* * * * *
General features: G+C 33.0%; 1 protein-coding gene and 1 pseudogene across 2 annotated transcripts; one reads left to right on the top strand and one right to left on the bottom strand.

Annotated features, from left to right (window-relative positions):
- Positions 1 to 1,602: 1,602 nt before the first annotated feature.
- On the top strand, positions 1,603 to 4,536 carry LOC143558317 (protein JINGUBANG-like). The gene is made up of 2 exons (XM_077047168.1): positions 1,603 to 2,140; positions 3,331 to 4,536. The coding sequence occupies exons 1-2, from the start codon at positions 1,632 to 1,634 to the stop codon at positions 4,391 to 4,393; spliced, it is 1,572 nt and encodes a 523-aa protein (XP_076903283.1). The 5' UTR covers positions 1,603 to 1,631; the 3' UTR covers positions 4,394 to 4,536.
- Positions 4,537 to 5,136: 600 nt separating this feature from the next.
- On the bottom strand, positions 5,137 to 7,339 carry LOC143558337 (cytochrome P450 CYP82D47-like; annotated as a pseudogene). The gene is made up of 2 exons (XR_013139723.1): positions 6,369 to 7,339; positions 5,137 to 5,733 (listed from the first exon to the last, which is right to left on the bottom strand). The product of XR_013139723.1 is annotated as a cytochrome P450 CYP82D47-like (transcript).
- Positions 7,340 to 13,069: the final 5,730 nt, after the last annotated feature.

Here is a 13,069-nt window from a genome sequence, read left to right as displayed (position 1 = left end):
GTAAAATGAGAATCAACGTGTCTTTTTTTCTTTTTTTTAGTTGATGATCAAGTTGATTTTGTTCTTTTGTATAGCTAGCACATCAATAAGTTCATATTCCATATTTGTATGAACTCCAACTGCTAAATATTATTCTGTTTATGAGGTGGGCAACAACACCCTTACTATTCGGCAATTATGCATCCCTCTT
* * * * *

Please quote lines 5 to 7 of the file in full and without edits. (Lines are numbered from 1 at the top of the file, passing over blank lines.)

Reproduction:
- Positions 4,537 to 5,136: 600 nt separating this feature from the next.
- On the bottom strand, positions 5,137 to 7,339 carry LOC143558337 (cytochrome P450 CYP82D47-like; annotated as a pseudogene). The gene is made up of 2 exons (XR_013139723.1): positions 6,369 to 7,339; positions 5,137 to 5,733 (listed from the first exon to the last, which is right to left on the bottom strand). The product of XR_013139723.1 is annotated as a cytochrome P450 CYP82D47-like (transcript).
- Positions 7,340 to 13,069: the final 5,730 nt, after the last annotated feature.